The whole thing just rocked, and one of the groups I got to know a little bit about there was called Alternatives. All about solidarity in action, it was working to support social movements in many developing world countries, helping them to leverage and reinforce their efforts to cut at the root causes of poverty. It is exactly the kind of organization that should be involved in development work, understanding that poverty is all about politics. The status quo divests the poor of their right to a better life and to protest against that is, in my opinion, both noble and essential.

Photo by Travis Lupick, Courtesy of Creative Commons

Photo by Travis Lupick,
Courtesy of Creative Commons

But now, all these years later now, Alternatives has come to the attention of the Harper government. And what its self-righteous and narrow-minded bean-counters are doing is horrible, enraging and scary – especially for the poor.

According to its general director Michel Lambert, the Montreal-based NGO supports movements “working for social justice all over the world. Including Canada. And we do that in different ways, sometimes talking about their issues, providing resources when we can, networking, for example, helping organizations meet other groups doing similar kinds of work in their region.”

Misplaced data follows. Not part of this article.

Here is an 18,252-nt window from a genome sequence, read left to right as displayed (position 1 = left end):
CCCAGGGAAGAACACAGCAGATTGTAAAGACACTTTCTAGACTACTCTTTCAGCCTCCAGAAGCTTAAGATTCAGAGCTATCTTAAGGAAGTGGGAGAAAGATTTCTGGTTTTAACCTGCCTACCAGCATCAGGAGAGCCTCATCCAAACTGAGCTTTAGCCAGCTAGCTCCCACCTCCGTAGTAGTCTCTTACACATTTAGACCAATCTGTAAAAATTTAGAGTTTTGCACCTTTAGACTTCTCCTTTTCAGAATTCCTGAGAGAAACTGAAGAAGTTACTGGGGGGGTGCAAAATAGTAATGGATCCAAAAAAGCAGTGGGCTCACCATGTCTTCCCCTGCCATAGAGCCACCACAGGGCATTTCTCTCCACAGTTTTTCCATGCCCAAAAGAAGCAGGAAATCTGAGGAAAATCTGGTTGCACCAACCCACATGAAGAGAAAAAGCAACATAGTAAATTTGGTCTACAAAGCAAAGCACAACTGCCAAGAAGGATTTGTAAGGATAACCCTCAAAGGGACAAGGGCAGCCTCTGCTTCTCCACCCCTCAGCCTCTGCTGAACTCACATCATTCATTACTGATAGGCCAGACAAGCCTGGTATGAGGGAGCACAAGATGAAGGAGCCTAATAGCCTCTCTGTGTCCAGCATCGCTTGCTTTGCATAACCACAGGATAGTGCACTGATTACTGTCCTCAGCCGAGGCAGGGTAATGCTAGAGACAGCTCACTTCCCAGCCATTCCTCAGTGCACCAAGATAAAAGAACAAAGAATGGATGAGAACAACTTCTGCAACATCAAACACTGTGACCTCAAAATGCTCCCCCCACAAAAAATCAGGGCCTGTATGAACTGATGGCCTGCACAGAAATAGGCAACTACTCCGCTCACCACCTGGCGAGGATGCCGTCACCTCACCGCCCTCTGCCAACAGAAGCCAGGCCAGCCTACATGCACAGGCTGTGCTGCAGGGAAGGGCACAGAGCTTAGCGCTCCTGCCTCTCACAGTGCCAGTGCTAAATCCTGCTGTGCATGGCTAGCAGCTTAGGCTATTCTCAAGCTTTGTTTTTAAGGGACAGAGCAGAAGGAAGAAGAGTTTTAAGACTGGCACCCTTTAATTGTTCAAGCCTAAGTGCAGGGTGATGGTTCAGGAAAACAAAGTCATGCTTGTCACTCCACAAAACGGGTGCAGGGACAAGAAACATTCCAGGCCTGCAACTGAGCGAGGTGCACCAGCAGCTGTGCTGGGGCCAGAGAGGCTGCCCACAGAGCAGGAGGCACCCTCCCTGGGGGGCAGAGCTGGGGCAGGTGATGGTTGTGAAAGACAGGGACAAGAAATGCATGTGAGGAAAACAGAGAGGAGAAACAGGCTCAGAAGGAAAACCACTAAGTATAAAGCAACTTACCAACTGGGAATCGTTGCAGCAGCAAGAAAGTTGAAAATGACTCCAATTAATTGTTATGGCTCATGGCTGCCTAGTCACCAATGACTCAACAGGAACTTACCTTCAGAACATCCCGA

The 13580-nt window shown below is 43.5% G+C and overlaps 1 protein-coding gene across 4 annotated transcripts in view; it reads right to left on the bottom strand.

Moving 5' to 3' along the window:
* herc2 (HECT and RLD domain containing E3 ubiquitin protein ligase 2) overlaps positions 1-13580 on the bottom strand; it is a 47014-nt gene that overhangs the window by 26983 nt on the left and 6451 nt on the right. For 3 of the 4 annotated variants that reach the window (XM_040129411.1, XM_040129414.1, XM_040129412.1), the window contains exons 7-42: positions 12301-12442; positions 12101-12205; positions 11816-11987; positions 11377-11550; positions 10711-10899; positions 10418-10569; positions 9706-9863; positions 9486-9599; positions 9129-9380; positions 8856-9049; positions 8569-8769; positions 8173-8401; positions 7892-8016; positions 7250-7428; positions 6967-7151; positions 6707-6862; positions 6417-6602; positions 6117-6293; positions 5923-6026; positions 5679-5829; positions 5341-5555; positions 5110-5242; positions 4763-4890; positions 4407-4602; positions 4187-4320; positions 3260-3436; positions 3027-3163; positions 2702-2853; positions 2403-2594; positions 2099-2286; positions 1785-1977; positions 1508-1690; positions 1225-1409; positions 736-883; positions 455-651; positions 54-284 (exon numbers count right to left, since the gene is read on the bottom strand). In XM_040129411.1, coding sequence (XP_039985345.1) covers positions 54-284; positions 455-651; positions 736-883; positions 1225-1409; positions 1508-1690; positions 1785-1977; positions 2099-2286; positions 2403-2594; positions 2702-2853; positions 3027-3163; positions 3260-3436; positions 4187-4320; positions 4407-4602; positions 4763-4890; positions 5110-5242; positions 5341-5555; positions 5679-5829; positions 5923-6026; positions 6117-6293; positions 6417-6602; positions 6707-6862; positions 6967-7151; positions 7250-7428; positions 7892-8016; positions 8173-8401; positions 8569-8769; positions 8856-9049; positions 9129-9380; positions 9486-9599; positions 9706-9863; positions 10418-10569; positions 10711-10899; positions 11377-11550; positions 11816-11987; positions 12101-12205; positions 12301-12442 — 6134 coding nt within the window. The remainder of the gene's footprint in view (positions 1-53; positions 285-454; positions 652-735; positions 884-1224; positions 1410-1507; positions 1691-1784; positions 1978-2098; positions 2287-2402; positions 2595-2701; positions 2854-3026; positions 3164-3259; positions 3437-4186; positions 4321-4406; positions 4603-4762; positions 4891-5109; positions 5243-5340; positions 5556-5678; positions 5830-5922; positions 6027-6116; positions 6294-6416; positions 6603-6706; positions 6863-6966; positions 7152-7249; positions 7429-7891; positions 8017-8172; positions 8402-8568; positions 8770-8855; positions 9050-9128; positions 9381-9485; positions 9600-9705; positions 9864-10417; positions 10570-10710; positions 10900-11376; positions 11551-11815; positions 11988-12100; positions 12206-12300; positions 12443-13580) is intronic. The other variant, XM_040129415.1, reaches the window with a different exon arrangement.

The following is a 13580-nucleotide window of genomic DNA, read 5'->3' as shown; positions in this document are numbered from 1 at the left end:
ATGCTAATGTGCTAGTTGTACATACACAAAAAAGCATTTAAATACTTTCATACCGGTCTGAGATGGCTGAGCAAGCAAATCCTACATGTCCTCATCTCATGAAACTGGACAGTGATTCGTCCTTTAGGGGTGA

Alternatives also defends human rights by supporting local rights defenders under attack in their own countries. It also does some humanitarian work — when there were humanitarian emergencies in places where they already have programs.

And Alternatives has received support from the Canadian International Development Agency for these efforts. “Since we were created in 1994, we have received a lot of support from the Canadian government,” said Mr. Lambert, between $2 million and $5 million a year for different programs, depending.”